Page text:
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Doing Business Research @ Pitt

Provides a high-level overview and starting point to business research using Pitt resources.

Getting Started: Company Research

There are many resources you can use to research companies. This page will highlight resources available to current affiliates of the University of Pittsburgh (students, faculty, and staff).

For more detailed instructions on conducting company research, please consult our Company Research @ Pitt guide, which covers:

  • Company histories
  • financial information
  • private company data
  • news
  • and more

Questions to Ask: Company Research

What is the complete, official name of the company? Are there possible variations in the name? Do you have the correct spelling? Many companies are known by a popular name or a trade name which is different from their official name. Most resources will list companies only by their official name. Be aware of companies which are named after an individual. First names (e.g. Walt Disney Company) or initials may be part of the official name. Furthermore, a resource may either include or ignore first names and initials when entering and alphabetizing, and some resources are inconsistent. Also, initials can be alphabetized in different manners. Be prepared with spelling variations, even when you feel you are certain of the spelling.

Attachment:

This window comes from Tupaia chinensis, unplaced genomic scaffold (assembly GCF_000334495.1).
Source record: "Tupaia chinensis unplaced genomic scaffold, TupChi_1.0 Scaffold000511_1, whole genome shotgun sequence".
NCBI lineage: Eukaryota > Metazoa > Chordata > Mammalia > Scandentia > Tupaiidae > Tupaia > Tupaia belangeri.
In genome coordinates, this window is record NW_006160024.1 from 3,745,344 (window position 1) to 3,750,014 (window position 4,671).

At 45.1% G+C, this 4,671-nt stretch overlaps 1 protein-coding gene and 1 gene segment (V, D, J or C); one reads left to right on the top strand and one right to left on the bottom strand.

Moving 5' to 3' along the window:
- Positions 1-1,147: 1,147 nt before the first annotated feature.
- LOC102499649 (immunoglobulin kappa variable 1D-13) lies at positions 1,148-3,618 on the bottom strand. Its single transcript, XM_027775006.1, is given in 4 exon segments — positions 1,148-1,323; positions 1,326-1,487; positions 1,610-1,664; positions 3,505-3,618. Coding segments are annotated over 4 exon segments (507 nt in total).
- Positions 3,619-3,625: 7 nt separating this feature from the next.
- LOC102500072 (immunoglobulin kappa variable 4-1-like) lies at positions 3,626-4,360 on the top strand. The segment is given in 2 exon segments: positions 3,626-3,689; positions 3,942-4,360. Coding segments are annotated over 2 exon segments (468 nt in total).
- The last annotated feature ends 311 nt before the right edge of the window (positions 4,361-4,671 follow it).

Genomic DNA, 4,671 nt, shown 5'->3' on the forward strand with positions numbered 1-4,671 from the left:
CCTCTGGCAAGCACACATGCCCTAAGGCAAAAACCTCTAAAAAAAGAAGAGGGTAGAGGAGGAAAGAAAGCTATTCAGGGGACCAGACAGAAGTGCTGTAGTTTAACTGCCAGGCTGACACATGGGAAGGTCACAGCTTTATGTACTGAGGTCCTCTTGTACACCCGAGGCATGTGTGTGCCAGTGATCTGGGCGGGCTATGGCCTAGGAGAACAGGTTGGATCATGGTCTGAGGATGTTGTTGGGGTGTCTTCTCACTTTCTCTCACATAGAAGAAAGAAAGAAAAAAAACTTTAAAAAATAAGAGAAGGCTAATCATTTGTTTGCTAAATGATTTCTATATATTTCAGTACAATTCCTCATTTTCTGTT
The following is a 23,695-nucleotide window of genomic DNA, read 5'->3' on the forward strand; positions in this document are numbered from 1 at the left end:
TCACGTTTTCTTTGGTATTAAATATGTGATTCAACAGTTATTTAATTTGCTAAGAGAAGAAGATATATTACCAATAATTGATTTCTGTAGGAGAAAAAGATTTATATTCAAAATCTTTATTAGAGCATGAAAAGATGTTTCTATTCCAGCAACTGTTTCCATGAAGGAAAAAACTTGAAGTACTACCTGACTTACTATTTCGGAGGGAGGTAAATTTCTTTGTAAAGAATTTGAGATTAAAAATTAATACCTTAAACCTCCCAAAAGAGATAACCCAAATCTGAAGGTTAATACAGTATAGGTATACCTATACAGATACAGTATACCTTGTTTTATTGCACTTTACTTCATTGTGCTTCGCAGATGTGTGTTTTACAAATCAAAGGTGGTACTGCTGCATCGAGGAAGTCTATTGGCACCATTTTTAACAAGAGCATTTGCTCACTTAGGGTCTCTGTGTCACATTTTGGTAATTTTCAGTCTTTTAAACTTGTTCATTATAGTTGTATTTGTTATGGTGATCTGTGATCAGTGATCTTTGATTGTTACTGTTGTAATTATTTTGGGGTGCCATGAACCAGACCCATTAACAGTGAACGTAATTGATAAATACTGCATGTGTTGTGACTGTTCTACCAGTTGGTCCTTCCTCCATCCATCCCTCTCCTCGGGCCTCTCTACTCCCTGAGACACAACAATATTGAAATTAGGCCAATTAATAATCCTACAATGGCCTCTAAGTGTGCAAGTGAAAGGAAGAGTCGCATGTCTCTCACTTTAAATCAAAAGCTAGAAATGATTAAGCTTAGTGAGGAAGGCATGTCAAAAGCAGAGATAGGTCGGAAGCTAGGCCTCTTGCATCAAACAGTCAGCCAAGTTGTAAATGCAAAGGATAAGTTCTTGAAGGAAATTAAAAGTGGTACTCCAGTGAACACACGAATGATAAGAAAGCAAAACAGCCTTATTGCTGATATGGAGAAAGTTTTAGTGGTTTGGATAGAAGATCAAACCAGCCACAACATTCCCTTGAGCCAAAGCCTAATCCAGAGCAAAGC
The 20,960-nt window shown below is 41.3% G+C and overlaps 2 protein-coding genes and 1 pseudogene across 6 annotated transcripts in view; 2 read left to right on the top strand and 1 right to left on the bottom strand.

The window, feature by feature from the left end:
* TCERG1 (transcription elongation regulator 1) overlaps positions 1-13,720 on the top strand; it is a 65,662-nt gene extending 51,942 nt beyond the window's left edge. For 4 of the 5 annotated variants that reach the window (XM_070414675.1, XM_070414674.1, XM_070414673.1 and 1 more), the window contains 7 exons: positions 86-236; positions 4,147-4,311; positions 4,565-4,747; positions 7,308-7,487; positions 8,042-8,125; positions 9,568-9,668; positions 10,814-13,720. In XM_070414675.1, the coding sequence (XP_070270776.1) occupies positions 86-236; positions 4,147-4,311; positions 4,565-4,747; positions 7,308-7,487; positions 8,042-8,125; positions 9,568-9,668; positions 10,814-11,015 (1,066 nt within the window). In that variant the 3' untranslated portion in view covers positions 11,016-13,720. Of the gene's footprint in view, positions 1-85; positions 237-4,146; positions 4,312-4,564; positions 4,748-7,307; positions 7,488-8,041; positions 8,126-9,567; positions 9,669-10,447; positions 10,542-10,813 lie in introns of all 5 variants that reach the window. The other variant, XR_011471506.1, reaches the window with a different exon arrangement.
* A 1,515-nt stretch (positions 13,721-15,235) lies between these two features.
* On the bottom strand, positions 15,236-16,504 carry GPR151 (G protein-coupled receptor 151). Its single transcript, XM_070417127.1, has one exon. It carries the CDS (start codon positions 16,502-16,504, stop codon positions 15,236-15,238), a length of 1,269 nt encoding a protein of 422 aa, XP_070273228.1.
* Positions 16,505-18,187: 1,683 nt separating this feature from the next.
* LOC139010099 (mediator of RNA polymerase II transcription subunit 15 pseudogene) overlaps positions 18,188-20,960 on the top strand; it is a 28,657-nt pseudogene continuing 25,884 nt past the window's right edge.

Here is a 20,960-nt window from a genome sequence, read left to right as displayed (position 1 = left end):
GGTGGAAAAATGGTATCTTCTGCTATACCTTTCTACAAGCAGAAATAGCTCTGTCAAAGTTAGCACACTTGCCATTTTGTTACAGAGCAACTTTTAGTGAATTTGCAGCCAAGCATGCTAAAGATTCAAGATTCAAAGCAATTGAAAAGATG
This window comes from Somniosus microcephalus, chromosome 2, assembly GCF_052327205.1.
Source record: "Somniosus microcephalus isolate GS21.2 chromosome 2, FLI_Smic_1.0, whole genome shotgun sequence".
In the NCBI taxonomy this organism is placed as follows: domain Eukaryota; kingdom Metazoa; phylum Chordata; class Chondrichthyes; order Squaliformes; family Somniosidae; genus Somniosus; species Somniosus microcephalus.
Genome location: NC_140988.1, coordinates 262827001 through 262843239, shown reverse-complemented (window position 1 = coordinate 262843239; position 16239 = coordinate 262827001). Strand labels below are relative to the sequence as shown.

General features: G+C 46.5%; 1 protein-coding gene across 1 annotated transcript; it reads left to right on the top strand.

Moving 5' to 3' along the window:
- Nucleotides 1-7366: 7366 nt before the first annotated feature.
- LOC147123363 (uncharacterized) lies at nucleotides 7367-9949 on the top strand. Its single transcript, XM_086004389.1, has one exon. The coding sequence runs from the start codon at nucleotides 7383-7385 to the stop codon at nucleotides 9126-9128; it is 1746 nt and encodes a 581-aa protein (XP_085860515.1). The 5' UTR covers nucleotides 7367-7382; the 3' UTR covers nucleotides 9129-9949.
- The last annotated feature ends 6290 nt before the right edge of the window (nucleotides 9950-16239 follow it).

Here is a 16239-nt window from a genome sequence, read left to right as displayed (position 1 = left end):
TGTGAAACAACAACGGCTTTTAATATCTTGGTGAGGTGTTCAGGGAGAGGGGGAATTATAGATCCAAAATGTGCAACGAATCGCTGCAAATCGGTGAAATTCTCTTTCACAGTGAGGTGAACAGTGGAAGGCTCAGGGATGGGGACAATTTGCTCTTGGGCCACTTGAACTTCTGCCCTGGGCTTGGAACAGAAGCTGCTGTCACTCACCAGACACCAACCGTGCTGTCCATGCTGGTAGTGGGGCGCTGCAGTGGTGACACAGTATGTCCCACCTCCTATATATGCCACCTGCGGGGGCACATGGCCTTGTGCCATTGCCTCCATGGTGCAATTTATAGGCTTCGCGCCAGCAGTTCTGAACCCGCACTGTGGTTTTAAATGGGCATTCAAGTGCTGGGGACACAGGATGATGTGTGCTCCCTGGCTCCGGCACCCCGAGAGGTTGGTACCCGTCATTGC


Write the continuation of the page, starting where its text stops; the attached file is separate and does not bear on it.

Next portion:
Is it a publicly-held or privately-held company? A publicly-held company is one that openly sells stock to the public on a stock exchange. Those who purchase the stock have an ownership interest in the company. Because of the U.S. Securities and Exchange Commission regulations, a wealth of information is available for public companies. This same level of detail of information does not exist for private companies. Many resources will only include public companies.

Is it a relatively large or well-known company? Certain resources have size restrictions as to which companies are included. Thus, the larger the company, the more likely it is to appear. The more well-known the company, the easier it will be to find information on the company.

Is it a subsidiary? If so, what is the name of the parent company? In some cases, published information may be available only on the parent company.

Would a company want its competitors to know this information? Depending on the type of information you are looking for, keep in mind that the company may not make the information available due to fear of competition, and some answers may cross into the realm of proprietary information or trade secrets.

Have there been recent and/or noteworthy activities involving the company that would have been covered in newspaper, magazine or other periodical articles? If so, be sure to check business news sources. You'll get information on recent activities, and you may also find that the articles provide good background information on the company.

What level of detail is needed? Databases that provide excellent details on a company's finances may not be the quickest source for merely finding a phone number and address or even a brief profile.

Company Databases

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